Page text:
You'll even find carefully considered second-hand fashion sections within shops focusing on 'new' wares. Aplace – with stores in Stockholm, Gothenburg and Malmö – is one of Sweden's key independent multi-brand retail concepts. Its cherry-picked preloved selection sits alongside the equally well-curated range of current-season designer fashion, which includes Swedish labels such as Rodebjer, Filippa K and Hope.

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Re-sell and reuse

Yard sales, garage sales and flea markets are popular in Sweden. It brings in extra cash and helps spare nature's limited resources. The word 'loppis' is short for the Swedish word for flea market, 'loppmarknad'.

Photo: Aline Lessner/

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A sign is leaned against a table with an assortment of used items. A house is in the background.

Re-sell and reuse

Photo: Aline Lessner/

Second-hand clothing hanging on a rack, shelves with flowers and pictures, shoes on display, and a mirror reflecting the shop name 'Myrorna'.

Myrorna second-hand

Photo: Myrorna

Hands holding five second-hand mugs with different patterns.

Myrorna, koppar, second-hand

Photo: Myrorna

The 'loppis' – king of the Swedish second-hand shopping experience

When searching for preloved treasure in Sweden, there is no escaping the word 'loppis' – the nickname for second-hand stores selling random but charming – and sometimes iconic – items. This is an abbreviation for loppmarknad, which is translated to flea market in English. If you get to know a Swede, don't be surprised if they invite you for a 'loppisrunda' – a day dedicated to hopping from loppis to loppis.

Though Swedes may apply the word 'loppis' even to larger charity shops, they differ. A 'loppis' can be run by anyone, sometimes housed in a garage or outhouse – with a hand-painted 'loppis' sign on the roadside. On a larger scale, an auction house might be behind it, as in the case of Östersund's much-loved Loppis på Gården (translating to 'loppis in the yard'). Malmö's Loppis Lounge, meanwhile, invites the public to bring in unwanted wares that it'll sell on its behalf – a little like Kvillehyllan and a relatively new way to encourage the prolonging of an item's life.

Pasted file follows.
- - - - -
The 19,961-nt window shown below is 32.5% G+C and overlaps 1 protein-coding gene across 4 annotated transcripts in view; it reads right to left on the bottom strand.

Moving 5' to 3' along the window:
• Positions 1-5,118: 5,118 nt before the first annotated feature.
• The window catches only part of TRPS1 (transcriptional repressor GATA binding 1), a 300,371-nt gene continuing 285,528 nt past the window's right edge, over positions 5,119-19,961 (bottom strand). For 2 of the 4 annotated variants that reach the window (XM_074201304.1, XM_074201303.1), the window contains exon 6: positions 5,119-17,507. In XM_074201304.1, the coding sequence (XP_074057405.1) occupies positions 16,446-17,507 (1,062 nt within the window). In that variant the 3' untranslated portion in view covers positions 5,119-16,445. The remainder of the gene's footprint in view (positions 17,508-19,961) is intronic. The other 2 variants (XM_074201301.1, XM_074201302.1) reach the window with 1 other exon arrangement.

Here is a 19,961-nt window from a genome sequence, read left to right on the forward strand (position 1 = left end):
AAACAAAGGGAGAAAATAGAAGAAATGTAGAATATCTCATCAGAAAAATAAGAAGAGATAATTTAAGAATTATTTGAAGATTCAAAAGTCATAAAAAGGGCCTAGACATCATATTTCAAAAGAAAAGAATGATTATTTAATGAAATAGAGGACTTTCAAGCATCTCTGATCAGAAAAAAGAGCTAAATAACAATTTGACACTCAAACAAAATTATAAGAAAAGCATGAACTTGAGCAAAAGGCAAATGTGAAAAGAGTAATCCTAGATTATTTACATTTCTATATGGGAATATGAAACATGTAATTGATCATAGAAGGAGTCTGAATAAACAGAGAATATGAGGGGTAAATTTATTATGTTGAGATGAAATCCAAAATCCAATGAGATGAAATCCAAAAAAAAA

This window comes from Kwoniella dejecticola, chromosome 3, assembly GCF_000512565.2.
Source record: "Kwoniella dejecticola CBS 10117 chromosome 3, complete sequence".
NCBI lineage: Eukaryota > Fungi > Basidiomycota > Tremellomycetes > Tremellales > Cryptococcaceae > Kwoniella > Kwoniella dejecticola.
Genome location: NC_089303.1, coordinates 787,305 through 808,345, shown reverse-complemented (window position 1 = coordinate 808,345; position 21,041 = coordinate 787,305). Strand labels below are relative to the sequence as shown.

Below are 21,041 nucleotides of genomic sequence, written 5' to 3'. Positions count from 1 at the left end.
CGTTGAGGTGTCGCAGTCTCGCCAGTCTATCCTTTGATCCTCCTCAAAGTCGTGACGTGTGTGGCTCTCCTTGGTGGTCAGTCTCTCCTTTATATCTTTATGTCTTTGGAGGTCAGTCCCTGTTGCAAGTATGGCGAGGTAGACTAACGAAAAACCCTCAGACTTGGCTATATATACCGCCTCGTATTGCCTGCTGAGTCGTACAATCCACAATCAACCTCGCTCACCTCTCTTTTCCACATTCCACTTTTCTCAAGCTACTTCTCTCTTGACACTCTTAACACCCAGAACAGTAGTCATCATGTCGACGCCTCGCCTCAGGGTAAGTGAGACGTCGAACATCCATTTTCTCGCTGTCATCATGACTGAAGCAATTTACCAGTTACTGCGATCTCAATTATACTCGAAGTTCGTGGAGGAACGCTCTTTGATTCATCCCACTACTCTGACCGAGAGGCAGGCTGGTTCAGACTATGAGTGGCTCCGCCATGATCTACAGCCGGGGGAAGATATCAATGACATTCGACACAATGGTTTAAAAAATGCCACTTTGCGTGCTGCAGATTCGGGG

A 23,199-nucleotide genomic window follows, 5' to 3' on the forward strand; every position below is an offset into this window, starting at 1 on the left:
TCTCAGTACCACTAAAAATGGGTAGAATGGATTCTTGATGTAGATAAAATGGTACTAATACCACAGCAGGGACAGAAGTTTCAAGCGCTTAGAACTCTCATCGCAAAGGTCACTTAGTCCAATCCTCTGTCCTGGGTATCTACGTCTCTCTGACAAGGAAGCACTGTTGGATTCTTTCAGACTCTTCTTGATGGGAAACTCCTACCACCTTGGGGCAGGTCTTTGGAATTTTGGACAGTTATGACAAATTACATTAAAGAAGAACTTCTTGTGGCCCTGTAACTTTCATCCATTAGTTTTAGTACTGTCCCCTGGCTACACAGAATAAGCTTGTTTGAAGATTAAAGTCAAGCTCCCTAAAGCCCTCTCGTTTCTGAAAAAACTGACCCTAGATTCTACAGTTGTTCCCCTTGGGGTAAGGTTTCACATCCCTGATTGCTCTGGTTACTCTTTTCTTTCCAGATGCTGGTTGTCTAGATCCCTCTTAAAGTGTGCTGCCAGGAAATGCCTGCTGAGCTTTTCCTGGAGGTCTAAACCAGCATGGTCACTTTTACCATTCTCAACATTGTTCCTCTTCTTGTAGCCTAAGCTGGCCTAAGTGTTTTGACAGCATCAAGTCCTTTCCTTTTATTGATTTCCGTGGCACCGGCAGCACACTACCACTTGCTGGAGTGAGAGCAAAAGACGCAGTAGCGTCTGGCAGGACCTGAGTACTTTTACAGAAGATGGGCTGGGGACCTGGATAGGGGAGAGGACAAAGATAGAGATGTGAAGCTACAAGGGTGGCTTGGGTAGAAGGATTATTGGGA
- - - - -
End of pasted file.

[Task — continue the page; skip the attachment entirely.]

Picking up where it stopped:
So, what can you expect to find in a Swedish 'loppis' or a more extensive charity shop? It's difficult to predict, but the quality is typically high, with a chance of unearthing Orrefors candlesticks and collectable tableware by the likes of Rörstrand – perhaps even the treasured Stig Lindberg designs. Part of the stock tends to be regional. In northern Sweden, for instance, you might come across Sámi craft items such as hand-carved wooden objects and embroidered reindeer leather bags.

Circular shopping is vital – and booming in Sweden

Sweden has ranked in the top ten on the Environmental Performance Index produced by Columbia and Yale universities for over a decade. In line with this, circular shopping is on the up. According to a study conducted by Swedish commerce organisation Svensk Handel, second-hand shopping is predicted to increase by 1,5 billion Swedish kronor annually in Sweden.

This is good news – the Swedish Environmental Protection Agency has found that 90% of the high emissions associated with fashion – which accounts for 10% of global emissions – can be traced to new production.

Discover Sweden's essential charity shops

As for the significant charity shops to look out for, Röda Korset runs some 260 stores across Sweden. Many of these are large-scale affairs offering everything from furniture, homeware, and books to clothing and footwear. Some even house cafés, inviting you to have a casual fika on a vintage table.

Similarly, Erikshjälpen and PMU's shops are typically large with plenty of preloved items to choose from. Both operate over 50 shops each across Sweden – from Västerbotten in the north to Skåne in the south. Also, consider the equally well-stocked Humana and the aforementioned Myrorna – don't miss its new Stockholm three-floor 'department store'. Another key player is Stadsmissionen, whose upcycling line Remake counts Crown Princess Victoria to its many fans. The Swedish Royal has been spotted in its colourful jackets, crafted from vintage blanket remnants. Speaking of the female side of the Royal Family, they're often seen wearing outfits on repeat, rejecting the age-old idea that rocking the same outfit more than once is a cardinal sin.

The expression 'so last season' has a different meaning in the sustainable shopping vocabulary – one of celebration and eco-minded joy.